Australian interiors guru Sommer's light-filled kitchen feels more beach house than London semi, and is the ideal place to celebrate Christmas with all the family
There’s a very pared-back vibe going on here. A few candles, twinkling lights and a wandering star,’ smiles Sommer, who is mother to four-year-old Lyla-Rose and five-month-old India. ‘When I was growing up in Sydney, Christmas lunch was a barbecue or cold cuts on the beach. And while I have embraced the sit-down turkey with the all trimmings here, this huge sunny space always reminds me of home. When it comes to the day, we have an open fire pit at the back of the garden, where we toast the traditional Australian Damper, which is a type of soda bread.’ When Sommer and husband Will, chief creative officer at a digital media company, bought the house in 2014, they were determined to put their own stamp on it. ‘We wanted to combine contemporary Australian sophistication with the traditional elements you associate with a period property,’ she says. ‘We opened up the whole of the ground floor, so that you could look straight into the garden, while at the same time creating three separate living spaces which each feel different.’ The elegant family room at the front of the house leads on to the cool and moody living room, with its marble fireplace and there is also the wide open space of the kitchen and dining room, which is ‘very Sydney’ according to Sommer, with its polished concrete floor and marble island.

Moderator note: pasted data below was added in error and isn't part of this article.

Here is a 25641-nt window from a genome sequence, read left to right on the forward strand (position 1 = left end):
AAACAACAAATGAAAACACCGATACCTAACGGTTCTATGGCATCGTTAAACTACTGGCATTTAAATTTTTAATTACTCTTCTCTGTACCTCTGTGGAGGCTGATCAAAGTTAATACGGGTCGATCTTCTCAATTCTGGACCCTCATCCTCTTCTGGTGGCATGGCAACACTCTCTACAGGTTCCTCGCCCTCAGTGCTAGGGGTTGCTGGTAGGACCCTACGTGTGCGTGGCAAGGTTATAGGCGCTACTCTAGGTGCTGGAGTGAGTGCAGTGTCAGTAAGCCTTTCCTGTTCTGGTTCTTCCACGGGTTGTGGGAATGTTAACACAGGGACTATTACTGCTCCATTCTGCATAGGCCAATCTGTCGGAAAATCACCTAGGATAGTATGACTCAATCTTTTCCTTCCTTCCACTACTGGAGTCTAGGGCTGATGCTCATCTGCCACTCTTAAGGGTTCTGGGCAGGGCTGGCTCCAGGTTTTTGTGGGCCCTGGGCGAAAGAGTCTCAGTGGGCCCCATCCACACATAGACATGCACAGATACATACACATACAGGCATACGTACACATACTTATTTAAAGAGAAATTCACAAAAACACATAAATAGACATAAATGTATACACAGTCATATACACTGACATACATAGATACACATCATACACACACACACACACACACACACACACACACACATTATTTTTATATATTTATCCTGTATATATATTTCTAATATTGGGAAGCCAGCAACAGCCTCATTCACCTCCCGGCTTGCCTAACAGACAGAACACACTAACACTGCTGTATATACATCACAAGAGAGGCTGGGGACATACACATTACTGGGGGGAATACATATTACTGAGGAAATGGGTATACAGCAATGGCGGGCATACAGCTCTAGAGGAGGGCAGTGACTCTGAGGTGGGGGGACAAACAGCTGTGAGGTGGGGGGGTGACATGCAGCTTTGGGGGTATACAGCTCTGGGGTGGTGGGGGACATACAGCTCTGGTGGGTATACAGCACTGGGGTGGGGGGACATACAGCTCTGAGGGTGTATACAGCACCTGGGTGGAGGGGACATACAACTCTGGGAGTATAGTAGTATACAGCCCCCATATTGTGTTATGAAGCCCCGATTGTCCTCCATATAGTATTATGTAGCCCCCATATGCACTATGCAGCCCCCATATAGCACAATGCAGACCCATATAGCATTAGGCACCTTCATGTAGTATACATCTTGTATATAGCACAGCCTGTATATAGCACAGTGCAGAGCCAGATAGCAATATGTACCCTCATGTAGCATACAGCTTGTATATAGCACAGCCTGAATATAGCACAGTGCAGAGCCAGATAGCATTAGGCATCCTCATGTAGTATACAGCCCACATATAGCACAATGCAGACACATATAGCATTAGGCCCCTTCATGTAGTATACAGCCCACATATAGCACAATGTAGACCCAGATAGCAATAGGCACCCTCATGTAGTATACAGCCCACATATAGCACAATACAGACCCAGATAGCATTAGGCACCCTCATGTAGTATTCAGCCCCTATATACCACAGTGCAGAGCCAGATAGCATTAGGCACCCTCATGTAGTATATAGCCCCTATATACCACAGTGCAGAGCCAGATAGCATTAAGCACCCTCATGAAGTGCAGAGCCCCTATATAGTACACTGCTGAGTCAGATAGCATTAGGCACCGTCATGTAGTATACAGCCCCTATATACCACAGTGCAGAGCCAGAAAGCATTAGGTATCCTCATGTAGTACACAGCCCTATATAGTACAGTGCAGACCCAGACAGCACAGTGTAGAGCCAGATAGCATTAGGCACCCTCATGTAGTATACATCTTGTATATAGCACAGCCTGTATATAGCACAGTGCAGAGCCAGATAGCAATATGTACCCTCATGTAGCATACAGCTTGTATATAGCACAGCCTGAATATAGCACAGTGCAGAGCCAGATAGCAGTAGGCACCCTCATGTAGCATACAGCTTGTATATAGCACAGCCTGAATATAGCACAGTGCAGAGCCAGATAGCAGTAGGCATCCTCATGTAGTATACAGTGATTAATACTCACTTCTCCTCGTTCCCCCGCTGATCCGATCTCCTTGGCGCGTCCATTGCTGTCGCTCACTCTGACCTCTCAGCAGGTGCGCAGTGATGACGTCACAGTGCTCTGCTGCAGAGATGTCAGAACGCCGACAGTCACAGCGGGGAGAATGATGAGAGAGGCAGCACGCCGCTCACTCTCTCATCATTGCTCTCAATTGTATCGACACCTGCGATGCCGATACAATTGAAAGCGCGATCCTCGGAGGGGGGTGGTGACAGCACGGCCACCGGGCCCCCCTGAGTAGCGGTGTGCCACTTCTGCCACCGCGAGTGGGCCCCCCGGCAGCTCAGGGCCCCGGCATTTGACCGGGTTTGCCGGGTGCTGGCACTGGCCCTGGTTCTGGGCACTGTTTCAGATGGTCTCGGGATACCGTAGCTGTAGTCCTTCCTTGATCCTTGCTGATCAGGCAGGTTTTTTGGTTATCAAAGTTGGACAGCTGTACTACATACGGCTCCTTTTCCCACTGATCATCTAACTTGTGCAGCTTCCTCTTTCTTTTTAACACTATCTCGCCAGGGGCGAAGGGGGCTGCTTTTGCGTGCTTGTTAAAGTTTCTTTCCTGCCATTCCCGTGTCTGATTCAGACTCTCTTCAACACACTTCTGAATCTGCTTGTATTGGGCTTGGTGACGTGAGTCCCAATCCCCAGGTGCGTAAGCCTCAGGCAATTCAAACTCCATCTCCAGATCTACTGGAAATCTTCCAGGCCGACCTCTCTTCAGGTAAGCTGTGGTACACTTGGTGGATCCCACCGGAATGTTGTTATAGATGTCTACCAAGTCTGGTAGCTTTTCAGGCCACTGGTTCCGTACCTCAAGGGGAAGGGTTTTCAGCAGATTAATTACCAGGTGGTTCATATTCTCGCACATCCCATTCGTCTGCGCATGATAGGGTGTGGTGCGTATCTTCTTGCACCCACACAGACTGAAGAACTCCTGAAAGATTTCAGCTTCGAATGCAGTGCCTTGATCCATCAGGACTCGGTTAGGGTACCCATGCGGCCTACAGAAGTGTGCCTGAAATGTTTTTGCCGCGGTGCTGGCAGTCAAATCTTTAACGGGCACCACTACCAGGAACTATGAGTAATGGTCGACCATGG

‘We wanted the whole house to be full of interesting surfaces, colours and textures, so we have stone, brass, marble and wood – and it is all put together in a sophisticated way. Our kitchen designer Graham at Matrix Design did a wonderful job interpreting our vision. The idea was to get a classic and timeless feel with an industrial edge. Originally I wanted the cooker on the island, but because of the massive Wolf hob I wanted, we would have had to have an enormous fan hanging down in the middle of the room, and I wasn’t going to let anything spoil my through view.’
The whole build – including digging out the basement to accommodate a cinema room and bar and the first floor, which was transformed into the couple’s master suite – took a year-and-a-half to complete. In the process Sommer created concept store House Curious, an online interiors outlet. Many of the items dotted around her home are available to buy on the website and Sommer also runs workshops here, where like-minded people can gather and learn new skills like calligraphy, candle-making or simply make new friends and connections over lunch or dinner. ‘Inevitably, someone usually asks me where I sourced our taps or the door handles,’ she says, laughing.
Kitchens from Matrix Design start from £30,000.
Photos by: Gavin Smith
Article by: Susan Springate